These are some of the sad tales of the African continent that bore Mr. Obama. The same blood that courses the veins of these lot flows through those of the President Elect. Yes indeed Africans are ecstatic at Mr. Obama’s election and even more vociferous about this are all the despotic and corrupt misanthropes in government all throughout the African continent (except perhaps Mr. Mugabe who hates everything western). It boggles the mind that these purloiners in power can recognize merit and a system and democracy that works while at the same time toil very hard to entrench chaos and turmoil in their countries in their bid to self-enrich and hold tenaciously on to power. To paraphrase Mr. Obama’s controversial pastor, Jeremiah Wright of Trinity Church, Chicago: “…not God bless African leaders, it's God damn African leaders…”

Thursday, August 07, 2008

Ribadu’s Demotion – Yar’Adua’s Betrayal

The demotion exercise supposedly carried out by the Police Service Commission which affected the former Chairman of the Economic and Financial Crimes Commission (EFCC), Nuhu Ribadu is clearly a vindictive assault on the fine officer, Ribadu whose stellar performance at the EFCC not only gained international respect for Nigeria in its fight against corruption, but gave hope to the millions of Nigerians who have been betrayed by their leadership, if only for the brief period of time.

This goes to prove that Yar’Adua is a lame duck of a President whose strings are being pulled by the various corrupt elements that helped to bring him to power and continue to influence the way things are run in Nigeria. Under Ribadu's leadership, the EFCC was able to investigate, prosecute and secure conviction of the perpetrators of one of the biggest fraud cases the world has ever seen (the Banco Noroeste case involving Emmanuel Nwude, Nzeribe Okoli and Amaka Anajemba). Also, for the first time, a sitting Inspector General of Police was indicted and convicted for corruption.

Indeed, so effective was the EFCC that the saying in Nigerian public offices was "The fear of Ribadu is the beginning of Wisdom." What made Ribadu so effective was the independence granted the agency by the Obasanjo administration. Even though Ribadu was an Assistant Commissioner of Police when he assumed office, his EFCC activities were reported directly to the presidency and not the Inspector General of Police. Removing this bureaucratic layer made the EFCC a highly effective organization, especially as it did not have to get approvals or orders from higher ranking police officers who are renowned for their high degree of corruption and sometimes were in complicity with the criminals under investigation.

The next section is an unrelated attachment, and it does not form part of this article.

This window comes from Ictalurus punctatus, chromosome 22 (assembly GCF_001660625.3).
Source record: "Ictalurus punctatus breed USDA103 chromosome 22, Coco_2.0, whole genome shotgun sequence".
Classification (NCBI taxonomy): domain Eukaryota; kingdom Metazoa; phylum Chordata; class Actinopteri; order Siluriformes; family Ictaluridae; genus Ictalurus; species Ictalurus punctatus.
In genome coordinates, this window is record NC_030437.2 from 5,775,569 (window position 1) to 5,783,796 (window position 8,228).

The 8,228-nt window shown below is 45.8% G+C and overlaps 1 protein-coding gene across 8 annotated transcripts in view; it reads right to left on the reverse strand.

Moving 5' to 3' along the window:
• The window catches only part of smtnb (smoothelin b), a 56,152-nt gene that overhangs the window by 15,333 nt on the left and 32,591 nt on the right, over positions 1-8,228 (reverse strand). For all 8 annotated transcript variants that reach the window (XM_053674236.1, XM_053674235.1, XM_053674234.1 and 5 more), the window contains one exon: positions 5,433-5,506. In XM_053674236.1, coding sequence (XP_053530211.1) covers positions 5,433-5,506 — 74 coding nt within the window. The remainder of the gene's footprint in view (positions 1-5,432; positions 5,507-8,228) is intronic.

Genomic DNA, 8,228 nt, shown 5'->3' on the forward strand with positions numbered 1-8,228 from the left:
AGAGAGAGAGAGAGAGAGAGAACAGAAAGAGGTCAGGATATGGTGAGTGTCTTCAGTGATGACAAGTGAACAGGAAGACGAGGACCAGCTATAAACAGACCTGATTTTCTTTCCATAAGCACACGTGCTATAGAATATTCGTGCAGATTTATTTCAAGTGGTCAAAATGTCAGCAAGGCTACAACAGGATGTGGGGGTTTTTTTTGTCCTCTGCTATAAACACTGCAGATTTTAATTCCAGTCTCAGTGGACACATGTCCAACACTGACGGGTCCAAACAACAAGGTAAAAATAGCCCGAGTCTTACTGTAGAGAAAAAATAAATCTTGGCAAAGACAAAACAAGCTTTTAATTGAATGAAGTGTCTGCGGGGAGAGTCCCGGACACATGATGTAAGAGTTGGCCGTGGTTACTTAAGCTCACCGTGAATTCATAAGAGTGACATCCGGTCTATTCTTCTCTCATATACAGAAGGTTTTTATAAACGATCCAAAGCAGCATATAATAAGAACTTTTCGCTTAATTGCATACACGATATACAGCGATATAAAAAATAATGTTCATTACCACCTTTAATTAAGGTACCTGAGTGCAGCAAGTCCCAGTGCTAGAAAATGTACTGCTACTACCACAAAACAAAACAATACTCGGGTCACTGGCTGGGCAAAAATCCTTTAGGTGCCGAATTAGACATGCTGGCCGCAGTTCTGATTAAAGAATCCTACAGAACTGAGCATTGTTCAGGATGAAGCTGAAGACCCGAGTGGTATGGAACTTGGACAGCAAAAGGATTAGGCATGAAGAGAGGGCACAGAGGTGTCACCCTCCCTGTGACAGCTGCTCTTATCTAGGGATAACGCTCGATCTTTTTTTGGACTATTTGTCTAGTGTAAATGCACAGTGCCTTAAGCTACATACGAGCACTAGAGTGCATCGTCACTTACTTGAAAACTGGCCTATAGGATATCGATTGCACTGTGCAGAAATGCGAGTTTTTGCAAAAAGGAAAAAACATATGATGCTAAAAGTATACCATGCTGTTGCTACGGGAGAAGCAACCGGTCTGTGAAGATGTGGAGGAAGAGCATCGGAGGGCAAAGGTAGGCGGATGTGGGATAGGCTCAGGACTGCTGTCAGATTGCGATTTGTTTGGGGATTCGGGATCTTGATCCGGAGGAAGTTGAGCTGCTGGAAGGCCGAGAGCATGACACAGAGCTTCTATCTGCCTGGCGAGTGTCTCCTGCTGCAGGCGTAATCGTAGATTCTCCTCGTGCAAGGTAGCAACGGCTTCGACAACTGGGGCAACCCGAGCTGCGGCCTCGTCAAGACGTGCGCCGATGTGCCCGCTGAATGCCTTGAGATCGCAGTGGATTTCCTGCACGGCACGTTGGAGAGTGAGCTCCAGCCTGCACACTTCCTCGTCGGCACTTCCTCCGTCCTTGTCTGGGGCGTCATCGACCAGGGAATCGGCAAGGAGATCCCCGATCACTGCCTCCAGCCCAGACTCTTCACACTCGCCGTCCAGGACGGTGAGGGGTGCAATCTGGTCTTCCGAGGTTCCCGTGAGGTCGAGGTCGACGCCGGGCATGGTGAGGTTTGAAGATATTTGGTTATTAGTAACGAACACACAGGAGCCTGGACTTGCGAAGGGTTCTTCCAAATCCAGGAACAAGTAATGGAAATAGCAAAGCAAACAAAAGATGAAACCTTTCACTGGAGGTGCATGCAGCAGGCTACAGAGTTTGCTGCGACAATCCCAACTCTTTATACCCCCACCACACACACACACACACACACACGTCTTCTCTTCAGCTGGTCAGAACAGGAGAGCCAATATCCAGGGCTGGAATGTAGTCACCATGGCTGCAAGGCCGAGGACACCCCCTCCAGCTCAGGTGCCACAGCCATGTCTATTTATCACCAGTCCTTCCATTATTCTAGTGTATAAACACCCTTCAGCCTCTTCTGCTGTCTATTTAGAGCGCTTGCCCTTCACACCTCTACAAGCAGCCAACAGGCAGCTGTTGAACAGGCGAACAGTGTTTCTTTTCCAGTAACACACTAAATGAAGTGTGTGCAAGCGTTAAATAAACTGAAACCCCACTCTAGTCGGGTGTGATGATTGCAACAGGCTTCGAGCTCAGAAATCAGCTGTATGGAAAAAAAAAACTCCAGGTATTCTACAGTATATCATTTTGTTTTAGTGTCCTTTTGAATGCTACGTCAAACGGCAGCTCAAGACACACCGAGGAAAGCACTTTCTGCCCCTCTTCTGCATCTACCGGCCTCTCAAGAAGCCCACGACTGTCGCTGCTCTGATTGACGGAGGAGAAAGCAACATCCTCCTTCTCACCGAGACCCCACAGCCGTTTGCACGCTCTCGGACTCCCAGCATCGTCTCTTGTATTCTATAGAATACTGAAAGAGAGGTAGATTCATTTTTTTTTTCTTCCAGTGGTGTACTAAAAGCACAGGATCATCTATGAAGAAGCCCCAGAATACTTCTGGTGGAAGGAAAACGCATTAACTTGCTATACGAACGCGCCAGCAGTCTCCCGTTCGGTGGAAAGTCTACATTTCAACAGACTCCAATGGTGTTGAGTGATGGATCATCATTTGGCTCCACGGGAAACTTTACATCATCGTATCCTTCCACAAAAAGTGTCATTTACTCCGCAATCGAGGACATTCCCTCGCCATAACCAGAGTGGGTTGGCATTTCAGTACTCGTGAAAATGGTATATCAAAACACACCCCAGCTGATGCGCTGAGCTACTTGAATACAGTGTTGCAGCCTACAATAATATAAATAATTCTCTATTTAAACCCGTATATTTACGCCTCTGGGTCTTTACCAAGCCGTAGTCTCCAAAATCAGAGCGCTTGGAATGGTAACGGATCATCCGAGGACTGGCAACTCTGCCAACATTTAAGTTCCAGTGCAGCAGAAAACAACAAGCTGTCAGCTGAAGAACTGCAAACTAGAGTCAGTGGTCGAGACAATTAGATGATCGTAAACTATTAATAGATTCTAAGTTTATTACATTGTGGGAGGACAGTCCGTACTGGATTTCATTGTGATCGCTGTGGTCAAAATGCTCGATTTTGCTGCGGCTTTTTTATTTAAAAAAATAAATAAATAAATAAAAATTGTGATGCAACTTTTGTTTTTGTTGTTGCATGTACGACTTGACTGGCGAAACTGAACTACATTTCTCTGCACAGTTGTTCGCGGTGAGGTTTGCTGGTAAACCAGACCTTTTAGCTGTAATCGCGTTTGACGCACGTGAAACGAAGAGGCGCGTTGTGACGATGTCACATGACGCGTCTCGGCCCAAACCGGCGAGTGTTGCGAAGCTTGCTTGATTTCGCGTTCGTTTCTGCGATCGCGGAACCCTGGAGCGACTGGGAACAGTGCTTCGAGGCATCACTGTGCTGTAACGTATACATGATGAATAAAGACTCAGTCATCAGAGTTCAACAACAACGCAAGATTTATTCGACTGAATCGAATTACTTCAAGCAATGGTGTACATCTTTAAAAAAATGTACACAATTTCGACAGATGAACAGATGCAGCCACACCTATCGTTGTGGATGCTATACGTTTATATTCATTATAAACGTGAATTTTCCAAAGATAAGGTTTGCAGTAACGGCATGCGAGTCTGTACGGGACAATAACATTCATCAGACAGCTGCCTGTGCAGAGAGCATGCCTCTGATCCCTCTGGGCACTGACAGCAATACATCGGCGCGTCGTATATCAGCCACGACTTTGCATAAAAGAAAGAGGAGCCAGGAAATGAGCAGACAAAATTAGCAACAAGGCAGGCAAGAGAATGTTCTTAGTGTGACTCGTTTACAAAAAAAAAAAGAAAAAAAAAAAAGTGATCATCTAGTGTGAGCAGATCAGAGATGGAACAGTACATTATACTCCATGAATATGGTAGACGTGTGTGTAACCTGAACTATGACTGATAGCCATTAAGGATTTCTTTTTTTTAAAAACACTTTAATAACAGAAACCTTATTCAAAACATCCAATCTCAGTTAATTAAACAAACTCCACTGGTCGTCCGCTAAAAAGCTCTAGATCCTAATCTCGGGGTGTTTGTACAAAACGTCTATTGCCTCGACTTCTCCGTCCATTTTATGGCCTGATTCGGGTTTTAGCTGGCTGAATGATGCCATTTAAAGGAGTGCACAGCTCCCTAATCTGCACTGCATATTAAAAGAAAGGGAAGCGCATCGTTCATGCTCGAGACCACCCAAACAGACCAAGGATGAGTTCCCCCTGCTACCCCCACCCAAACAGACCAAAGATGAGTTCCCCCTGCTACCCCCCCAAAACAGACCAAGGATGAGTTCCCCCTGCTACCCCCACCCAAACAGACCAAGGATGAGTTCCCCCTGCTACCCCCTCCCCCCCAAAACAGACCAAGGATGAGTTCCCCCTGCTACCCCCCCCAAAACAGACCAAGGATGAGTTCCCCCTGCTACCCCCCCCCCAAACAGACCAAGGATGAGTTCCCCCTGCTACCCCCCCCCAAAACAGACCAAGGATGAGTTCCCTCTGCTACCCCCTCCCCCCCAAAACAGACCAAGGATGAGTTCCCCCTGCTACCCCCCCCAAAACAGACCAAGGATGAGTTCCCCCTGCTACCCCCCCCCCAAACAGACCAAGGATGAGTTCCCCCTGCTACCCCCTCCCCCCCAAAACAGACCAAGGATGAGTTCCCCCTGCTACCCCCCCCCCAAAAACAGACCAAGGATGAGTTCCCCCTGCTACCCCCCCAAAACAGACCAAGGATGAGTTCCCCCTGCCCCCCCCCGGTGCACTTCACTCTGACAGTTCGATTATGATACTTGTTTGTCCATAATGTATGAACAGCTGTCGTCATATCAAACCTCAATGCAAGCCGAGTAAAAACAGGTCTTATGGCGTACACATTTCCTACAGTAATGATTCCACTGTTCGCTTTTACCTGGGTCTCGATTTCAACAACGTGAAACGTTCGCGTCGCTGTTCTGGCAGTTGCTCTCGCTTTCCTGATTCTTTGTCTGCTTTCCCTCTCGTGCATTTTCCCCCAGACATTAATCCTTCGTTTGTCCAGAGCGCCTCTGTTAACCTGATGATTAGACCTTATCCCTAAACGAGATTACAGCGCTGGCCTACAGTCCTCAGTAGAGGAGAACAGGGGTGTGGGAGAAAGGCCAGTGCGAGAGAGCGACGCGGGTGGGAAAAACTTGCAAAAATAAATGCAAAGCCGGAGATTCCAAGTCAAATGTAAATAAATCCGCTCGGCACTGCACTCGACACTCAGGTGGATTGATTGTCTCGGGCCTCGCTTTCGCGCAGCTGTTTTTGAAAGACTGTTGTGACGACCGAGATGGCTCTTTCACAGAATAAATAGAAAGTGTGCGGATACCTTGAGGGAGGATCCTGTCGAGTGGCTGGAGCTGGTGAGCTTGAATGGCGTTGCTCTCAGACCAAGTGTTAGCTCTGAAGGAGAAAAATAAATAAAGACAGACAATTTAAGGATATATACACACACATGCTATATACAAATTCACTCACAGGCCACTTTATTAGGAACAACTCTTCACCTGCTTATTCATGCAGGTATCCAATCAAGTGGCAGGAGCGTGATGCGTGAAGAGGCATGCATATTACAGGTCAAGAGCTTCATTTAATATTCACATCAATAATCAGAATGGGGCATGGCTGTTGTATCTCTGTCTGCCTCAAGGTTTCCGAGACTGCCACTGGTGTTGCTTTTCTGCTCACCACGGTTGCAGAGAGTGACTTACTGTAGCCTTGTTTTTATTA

This independence and attendant power bestowed on Ribadu officer bred in the higher ranked police officers jealousy, cavil and disdain. Snide remarks, accusations of selective justice and misconduct were rife. When the Yar’Adua government came into power, these police officers along with the criminal elements the EFCC was investigating (amongst whom were several state governors known to be instrumental to the Yar’Adua election to the presidency) increased their pressure on Yar’Adua, complaining about gross abuse of power by the EFCC. Yar’Adua bucked and Ribadu was pushed out of the commission under the guise of being sent on an advanced management course at the National Institute for Policy and Strategic Studies (NIPSS). Eventually, Ribadu was removed as EFCC Chairman.

Yar’Adua makes a big mistake by allowing the demotion. If anything, for the fact that Ribadu performed excellently at the EFCC, he should be exempt from the demotion, assuming there is any truth to the rationale being given for the exercise. The symbolism of this is that Yar’Adua is in cahoots with the various criminal elements that continue to bog down the Nigerian political landscape. Also, it confirms the lack of vision and ineptitude of Yar’Adua as a president.

Yar’Adua has nothing to show for the two-years plus he has been in power. The militancy in the Niger-Delta has escalated several folds, diminishing Nigeria’s oil production by up to 25% as the president’s brother heads the Nigerian National Petroleum Corporation (NNPC). Electric power generation is at its worst in 45 years, inflation is rife, crime rate has escalated, and there are food shortages and long lines at the petrol stations. The only difference between the Yar’Adua government and the Abacha junta is that Sergeant Rogers and other Al Mustafa goons are not on the prowl killing perceived enemies of the state, but with the growing army of political assassins, Niger-Delta militants and other criminal gangs, Yar’Adua does not need Al Mustafa’s goons to achieve an even higher degree of mayhem than the evil Abacha. At least during the Abacha regime, the Niger-Delta was not as dangerous as it is now. The evil General knew how to curb criminal militancy and had an independent mind, something Yar’Adua seems to be lacking amongst other leadership traits.